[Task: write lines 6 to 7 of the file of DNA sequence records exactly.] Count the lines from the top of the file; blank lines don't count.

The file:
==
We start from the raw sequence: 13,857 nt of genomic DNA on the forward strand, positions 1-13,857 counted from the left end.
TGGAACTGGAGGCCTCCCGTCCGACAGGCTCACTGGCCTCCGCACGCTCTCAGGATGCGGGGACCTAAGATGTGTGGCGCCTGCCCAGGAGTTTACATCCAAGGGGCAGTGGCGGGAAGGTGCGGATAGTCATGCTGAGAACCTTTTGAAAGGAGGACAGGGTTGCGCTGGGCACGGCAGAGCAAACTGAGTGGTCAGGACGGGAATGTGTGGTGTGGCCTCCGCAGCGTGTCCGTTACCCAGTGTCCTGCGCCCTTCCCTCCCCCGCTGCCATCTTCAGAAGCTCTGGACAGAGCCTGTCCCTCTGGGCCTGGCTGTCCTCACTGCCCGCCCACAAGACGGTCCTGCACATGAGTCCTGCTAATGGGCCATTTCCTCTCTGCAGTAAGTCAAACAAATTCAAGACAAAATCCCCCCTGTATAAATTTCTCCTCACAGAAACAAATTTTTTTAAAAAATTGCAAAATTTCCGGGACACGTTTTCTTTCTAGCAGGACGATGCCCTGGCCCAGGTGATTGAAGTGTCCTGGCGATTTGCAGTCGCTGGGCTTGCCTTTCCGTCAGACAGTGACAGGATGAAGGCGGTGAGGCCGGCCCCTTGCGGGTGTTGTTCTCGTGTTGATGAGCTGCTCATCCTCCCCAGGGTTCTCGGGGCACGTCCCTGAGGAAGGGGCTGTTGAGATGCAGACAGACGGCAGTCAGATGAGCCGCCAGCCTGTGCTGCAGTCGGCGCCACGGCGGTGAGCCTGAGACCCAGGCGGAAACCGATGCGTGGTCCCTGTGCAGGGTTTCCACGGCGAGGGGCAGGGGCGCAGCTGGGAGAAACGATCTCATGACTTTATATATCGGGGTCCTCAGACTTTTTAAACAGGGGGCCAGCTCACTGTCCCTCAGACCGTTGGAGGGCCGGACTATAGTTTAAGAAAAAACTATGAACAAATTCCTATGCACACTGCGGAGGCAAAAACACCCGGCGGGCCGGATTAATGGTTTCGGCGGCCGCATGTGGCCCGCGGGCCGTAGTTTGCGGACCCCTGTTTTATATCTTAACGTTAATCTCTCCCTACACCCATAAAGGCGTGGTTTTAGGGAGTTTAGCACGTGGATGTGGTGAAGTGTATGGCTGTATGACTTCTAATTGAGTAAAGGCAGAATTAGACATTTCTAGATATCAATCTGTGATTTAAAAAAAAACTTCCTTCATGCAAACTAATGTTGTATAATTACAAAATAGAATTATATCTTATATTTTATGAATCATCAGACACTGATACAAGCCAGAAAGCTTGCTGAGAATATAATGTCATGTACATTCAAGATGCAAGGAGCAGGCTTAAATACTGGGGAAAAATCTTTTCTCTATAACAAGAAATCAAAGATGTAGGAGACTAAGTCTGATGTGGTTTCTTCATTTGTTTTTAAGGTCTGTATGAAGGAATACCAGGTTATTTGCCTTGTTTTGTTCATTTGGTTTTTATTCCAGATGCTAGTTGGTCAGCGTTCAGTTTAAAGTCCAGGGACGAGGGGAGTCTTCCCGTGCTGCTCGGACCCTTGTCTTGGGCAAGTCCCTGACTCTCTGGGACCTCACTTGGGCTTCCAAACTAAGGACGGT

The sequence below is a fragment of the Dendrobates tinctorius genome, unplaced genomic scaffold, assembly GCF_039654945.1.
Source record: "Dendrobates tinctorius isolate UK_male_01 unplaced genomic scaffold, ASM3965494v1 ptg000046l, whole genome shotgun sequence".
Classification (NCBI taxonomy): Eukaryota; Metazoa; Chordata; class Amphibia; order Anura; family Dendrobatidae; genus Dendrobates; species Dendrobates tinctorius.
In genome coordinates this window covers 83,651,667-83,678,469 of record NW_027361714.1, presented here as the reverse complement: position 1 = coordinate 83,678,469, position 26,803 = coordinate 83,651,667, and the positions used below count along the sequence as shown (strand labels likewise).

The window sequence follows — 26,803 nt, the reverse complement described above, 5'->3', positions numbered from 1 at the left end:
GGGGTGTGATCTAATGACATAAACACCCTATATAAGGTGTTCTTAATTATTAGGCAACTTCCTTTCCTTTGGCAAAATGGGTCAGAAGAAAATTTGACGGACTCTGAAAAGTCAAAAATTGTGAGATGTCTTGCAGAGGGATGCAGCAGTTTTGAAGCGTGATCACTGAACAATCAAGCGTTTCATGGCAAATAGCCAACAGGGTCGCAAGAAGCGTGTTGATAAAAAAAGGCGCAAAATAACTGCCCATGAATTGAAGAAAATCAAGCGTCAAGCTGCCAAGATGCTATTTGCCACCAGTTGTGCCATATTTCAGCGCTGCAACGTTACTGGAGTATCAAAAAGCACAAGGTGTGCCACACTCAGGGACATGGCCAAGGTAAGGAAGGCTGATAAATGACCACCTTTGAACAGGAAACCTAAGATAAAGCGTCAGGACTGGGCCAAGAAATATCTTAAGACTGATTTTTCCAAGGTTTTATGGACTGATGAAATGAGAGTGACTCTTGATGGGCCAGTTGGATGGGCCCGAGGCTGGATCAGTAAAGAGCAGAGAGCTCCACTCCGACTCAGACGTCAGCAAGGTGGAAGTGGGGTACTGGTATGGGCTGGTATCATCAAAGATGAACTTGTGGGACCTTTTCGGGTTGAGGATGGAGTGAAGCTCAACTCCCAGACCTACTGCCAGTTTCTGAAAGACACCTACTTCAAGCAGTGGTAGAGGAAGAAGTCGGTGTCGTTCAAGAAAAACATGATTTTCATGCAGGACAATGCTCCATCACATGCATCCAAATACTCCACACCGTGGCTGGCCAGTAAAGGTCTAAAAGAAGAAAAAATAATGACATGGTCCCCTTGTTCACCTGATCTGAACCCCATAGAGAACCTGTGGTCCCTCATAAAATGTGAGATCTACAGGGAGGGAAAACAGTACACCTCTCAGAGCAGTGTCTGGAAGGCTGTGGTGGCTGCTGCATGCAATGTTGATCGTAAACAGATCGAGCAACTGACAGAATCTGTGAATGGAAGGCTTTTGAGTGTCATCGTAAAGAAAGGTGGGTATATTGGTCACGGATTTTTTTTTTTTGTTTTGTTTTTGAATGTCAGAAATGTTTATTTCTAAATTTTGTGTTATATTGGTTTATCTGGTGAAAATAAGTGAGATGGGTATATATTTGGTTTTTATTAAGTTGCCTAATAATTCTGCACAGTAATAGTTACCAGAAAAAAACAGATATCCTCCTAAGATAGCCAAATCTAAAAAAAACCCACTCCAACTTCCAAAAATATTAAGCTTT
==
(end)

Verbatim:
In genome coordinates this window covers 83,651,667-83,678,469 of record NW_027361714.1, presented here as the reverse complement: position 1 = coordinate 83,678,469, position 26,803 = coordinate 83,651,667, and the positions used below count along the sequence as shown (strand labels likewise).

The window sequence follows — 26,803 nt, the reverse complement described above, 5'->3', positions numbered from 1 at the left end: